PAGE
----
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Vandalism charges are more serious than you may think

In the field of criminal law, some crimes are treated more harshly than others. Still, any conviction can have a lasting effect on your life. Therefore, it makes sense to mount a robust criminal defense against any allegations. Charges of vandalism may seem insignificant, but the consequences of conviction are more serious than you may realize.

Colorado vandalism laws are broad so that a variety of behaviors are addressed. Some examples of vandalism in the state include the following.

  • Defacing property with graffiti and so-called artwork
  • Breaking windows and otherwise damaging another's property
  • Altering or removing street signs
  • Slashing tires and intentionally scratching the paint off a vehicle
  • Damaging benches or other items in a park

3 reasons people confess to crimes they did not commit

Because most criminal convictions have serious consequences, prosecutors must prove a person’s guilt beyond a reasonable doubt. While there are a variety of ways to do so, a defendant's confession is strong evidence of guilt. Not all confessions are reliable, though.

False confessions are probably more common than most people think. In fact, subsequent evidence has exonerated hundreds of individuals who had previously confessed to crimes. While untrue confessions happen for many reasons, three common situations often induce individuals to accept responsibility for crimes they did not commit.

You need legal protection anytime the police interrogate you

We will begin this blog post with a fictional scenario. A person has been burglarizing and damaging property in your area. Through witness identification or some other means, the authorities believe you are the prime suspect. They bring you to the police station for interrogation.

Should you go ahead and answer the questions posed to you or should you ask for an attorney? Our lawyers believe that it is in your absolute best interests to wait for an attorney if the authorities want to interrogate you.

You need immediate help when falsely accused of domestic violence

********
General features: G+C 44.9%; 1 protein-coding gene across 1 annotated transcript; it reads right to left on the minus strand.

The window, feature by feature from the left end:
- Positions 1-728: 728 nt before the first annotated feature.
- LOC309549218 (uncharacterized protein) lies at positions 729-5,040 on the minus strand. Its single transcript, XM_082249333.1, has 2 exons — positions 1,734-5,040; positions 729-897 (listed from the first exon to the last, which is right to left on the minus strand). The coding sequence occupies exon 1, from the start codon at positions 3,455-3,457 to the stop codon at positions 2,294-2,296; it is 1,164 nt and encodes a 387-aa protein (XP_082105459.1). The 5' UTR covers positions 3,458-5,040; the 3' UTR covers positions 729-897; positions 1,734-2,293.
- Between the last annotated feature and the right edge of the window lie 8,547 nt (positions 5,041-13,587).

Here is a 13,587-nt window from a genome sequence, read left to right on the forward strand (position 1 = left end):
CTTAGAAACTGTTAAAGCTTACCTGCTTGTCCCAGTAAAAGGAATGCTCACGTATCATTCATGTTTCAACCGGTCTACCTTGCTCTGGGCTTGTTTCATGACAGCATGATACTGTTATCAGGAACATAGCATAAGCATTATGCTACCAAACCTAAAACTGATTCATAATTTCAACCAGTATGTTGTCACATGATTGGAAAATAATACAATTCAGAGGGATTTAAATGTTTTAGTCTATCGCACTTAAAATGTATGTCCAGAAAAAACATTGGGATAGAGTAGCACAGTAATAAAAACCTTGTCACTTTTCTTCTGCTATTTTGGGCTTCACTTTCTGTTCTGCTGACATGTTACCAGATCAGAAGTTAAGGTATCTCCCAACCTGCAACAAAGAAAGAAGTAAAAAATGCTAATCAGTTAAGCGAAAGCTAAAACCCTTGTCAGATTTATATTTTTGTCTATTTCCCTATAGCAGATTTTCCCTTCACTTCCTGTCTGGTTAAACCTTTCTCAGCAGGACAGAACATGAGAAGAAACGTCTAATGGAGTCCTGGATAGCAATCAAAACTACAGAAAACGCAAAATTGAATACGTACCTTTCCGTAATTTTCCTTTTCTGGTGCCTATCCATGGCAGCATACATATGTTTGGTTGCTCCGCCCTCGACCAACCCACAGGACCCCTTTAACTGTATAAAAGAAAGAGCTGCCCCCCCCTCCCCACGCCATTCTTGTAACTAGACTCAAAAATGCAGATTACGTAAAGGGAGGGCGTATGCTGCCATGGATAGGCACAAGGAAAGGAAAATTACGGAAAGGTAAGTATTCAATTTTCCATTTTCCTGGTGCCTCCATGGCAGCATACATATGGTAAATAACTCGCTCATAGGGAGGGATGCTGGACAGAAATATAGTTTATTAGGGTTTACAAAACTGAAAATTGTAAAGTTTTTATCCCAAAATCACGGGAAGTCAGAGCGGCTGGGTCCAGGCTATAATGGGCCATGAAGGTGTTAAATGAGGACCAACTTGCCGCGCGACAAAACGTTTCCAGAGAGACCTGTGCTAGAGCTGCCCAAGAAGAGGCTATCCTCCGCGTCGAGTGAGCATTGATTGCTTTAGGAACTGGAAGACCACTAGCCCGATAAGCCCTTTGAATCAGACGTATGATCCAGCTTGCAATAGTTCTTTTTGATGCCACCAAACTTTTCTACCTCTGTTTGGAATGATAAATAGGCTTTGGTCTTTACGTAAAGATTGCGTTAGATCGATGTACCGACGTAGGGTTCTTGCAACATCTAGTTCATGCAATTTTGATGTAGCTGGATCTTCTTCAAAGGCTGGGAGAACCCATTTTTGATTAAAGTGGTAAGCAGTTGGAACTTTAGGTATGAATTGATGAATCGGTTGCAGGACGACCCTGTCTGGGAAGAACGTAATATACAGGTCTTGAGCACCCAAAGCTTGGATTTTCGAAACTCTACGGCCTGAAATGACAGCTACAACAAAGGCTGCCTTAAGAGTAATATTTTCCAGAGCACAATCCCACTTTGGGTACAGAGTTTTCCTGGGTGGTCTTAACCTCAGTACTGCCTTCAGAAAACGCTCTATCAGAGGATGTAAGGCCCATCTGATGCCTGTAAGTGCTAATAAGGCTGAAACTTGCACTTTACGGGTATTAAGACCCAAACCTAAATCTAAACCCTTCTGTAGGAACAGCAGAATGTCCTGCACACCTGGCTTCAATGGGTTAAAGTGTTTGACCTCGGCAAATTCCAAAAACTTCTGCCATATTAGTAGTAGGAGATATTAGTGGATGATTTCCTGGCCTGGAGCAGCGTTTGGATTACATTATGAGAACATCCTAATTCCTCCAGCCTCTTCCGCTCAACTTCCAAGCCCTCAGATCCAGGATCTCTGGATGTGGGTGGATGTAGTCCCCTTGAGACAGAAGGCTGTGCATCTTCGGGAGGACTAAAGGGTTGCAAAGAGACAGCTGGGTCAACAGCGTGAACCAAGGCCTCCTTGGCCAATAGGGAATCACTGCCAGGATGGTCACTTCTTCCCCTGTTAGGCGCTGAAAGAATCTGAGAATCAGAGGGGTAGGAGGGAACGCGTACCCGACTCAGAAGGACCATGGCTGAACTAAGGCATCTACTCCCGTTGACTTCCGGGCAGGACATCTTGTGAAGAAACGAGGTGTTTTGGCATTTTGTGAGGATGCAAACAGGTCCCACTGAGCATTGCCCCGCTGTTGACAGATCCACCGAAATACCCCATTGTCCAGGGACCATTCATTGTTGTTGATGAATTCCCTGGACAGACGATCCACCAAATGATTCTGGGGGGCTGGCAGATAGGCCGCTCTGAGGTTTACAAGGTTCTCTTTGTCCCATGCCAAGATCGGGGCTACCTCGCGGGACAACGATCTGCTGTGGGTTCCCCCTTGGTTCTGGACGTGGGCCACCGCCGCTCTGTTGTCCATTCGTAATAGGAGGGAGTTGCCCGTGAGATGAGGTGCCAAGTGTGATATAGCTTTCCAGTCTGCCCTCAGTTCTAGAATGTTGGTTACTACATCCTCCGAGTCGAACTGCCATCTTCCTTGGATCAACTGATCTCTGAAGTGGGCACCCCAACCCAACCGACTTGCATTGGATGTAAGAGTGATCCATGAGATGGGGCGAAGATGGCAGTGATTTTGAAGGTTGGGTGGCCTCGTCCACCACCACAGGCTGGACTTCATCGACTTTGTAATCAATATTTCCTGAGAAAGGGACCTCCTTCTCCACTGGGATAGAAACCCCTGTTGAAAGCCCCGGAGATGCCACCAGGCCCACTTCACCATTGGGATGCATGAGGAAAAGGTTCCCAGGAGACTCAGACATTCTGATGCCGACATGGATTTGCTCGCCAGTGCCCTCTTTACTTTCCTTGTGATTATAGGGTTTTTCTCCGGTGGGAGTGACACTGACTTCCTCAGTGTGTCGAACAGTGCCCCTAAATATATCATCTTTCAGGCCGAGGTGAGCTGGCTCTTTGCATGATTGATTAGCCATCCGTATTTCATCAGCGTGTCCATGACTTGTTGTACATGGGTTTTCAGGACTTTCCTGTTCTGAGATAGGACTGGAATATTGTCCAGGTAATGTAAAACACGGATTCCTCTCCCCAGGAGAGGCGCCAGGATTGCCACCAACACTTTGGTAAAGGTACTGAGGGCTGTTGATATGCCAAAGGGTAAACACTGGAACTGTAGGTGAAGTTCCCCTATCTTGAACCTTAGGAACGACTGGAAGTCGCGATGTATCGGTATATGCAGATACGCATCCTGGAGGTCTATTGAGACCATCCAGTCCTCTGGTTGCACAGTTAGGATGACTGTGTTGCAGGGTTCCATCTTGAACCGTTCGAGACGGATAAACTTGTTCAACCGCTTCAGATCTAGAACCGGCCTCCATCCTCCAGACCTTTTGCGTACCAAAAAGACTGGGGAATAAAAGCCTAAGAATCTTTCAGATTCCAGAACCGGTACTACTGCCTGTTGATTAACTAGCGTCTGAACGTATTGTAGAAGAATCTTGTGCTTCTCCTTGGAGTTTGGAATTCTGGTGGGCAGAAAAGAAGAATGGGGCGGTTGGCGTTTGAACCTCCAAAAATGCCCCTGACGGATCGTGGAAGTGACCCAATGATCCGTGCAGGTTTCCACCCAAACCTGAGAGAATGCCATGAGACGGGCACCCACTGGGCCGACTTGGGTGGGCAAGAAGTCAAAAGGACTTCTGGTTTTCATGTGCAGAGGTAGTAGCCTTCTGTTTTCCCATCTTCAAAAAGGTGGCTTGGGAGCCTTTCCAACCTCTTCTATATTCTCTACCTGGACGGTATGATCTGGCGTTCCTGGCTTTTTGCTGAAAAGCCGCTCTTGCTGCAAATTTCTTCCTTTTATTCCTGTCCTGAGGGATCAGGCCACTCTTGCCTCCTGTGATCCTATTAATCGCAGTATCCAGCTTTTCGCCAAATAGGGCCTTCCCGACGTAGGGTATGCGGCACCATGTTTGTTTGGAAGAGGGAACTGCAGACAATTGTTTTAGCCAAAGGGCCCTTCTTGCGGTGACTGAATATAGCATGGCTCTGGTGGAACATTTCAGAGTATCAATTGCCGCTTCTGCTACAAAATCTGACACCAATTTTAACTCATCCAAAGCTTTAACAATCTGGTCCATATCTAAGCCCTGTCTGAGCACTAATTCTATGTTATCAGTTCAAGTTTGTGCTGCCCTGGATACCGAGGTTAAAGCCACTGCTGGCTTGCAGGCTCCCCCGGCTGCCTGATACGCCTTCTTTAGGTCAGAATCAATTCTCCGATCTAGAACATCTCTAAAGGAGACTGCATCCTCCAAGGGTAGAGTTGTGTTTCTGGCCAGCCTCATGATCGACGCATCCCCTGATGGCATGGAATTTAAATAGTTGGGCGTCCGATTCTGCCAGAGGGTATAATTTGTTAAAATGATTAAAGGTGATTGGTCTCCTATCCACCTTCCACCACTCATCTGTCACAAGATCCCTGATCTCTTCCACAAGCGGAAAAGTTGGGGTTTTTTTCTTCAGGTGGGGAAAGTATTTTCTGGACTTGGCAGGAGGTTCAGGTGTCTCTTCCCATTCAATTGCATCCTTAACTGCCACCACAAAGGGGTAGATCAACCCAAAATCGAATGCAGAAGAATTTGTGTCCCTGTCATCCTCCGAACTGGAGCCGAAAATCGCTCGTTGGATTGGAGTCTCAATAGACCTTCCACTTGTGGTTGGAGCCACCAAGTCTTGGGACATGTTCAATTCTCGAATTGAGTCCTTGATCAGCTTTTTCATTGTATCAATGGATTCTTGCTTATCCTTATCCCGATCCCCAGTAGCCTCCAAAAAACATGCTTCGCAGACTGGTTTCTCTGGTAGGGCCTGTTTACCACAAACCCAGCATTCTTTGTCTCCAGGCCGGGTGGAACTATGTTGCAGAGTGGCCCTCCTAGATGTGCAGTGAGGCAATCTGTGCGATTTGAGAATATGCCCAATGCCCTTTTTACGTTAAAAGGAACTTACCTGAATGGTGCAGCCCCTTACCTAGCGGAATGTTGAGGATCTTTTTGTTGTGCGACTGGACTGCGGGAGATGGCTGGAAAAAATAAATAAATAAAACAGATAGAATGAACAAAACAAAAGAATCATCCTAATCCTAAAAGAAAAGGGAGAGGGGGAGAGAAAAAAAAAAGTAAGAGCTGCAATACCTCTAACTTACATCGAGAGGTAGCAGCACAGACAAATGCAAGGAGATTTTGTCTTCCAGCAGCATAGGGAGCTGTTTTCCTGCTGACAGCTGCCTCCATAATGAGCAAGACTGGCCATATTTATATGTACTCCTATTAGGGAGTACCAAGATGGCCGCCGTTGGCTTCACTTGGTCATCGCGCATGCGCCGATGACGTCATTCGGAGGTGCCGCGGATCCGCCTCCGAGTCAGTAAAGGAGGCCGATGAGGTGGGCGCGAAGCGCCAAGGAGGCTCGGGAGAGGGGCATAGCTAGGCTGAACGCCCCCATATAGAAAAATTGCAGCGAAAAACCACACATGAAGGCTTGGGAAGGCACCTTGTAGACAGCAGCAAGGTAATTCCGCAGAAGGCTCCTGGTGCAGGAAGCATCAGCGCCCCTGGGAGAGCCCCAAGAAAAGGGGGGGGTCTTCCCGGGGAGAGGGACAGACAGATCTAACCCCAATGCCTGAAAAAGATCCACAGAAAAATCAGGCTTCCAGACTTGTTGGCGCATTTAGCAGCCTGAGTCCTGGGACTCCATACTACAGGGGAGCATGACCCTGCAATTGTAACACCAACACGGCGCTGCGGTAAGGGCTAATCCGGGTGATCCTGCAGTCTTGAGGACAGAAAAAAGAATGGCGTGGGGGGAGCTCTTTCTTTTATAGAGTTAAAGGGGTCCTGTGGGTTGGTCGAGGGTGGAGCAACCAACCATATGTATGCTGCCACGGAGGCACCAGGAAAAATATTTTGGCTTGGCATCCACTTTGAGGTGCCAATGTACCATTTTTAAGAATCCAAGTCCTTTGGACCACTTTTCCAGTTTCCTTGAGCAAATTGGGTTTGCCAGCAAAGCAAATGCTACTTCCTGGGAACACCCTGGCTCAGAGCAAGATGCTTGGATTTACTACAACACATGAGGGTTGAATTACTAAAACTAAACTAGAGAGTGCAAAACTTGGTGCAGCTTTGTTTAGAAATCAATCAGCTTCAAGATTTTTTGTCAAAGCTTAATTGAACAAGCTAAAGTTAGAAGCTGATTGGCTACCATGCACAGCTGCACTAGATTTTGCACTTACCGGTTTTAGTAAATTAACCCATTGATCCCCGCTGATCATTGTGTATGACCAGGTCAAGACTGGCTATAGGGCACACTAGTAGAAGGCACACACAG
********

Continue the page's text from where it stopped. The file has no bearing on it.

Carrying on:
According to research, false claims of domestic violence are uncommon. A paper published by The Colorado Coalition Against Domestic Violence indicates that false claims are rare and that most victims are in real danger from violence. However, untrue domestic violence allegations do still happen.

Undeniably, victims of abuse and violence need as much help as possible, but what about those who have been falsely accused? They deserve assistance as well to protect their good names as well as their rights as residents of Colorado. If convicted of domestic violence, defendants face the following consequences.

  • Completion of an evaluation and/or a domestic violence treatment program
  • Loss of the basic right to own guns and ammunition
  • Serving a period of house arrest
  • Denial of probation if the court deems you a danger to others

Sleeping in your car may lead to a DUI arrest

Colorado law prevents anyone with a blood alcohol concentration above 0.08% from operating a motor vehicle. As such, if you choose to drive after you have consumed too much booze, you risk charges for driving under the influence. You may not realize, though, sleeping in your car may also lead to a DUI arrest.

The state’s DUI laws contemplate actual physical control of a vehicle. Therefore, if an officer has evidence that you are in control of the vehicle, he or she may arrest you for suspected drunk driving. To avoid the many legal consequences that come from a DUI arrest and conviction, you should understand the meaning of actual physical control.

Can a police lineup help when you are accused of a crime?

When law enforcement officers investigate a crime, they rely on many resources to identify possible defendants. Forensic evidence (DNA material, fiber identification, etc.) is currently the most effective manner of identification, even though such technology is not yet 100% accurate. Another way law enforcement tries to pin down the allegedly guilty party involves eyewitness identification, often through a police lineup.

If you watch crime dramas, you are likely familiar with these lineups. Eyewitnesses examine a group of individuals or photos of individuals and try to pick out the person they believe they saw committing a crime. It looks effective on your television or when you go to the theater, but this method has its flaws.

Personal Breathalyzers may not prevent DUI arrests

Avoiding the consumption of alcohol remains the very best method of avoiding a drunk driving charge. However, we live in a social world where it is common to enjoy a few drinks with friends while away from home. Unfortunately, this can lead to an arrest and possible conviction for driving under the influence of alcohol.

Many of our friends here in Colorado Springs ask if purchasing a personal Breathalyzer could save them from a DUI arrest and subsequently protect residents from an accident. The answer we usually give is, maybe but not always. As we said above, avoiding alcohol while away from your home is always the best way to avoid DUI charges.

What are the penalties for Colorado’s felony DUI offenders?

Any conviction for driving under the influence of alcohol in Colorado has the potential to lead to some serious penalties. However, if authorities convict you of drunk driving for a fourth or subsequent time, you should anticipate an even harsher punishment. Nowadays, a fourth Colorado DUI constitutes a felony offense. In many cases, this means jail time, among other potential and serious repercussions.

If a court sentences you to probation after your felony DUI conviction, expect to have to comply with other specific conditions.

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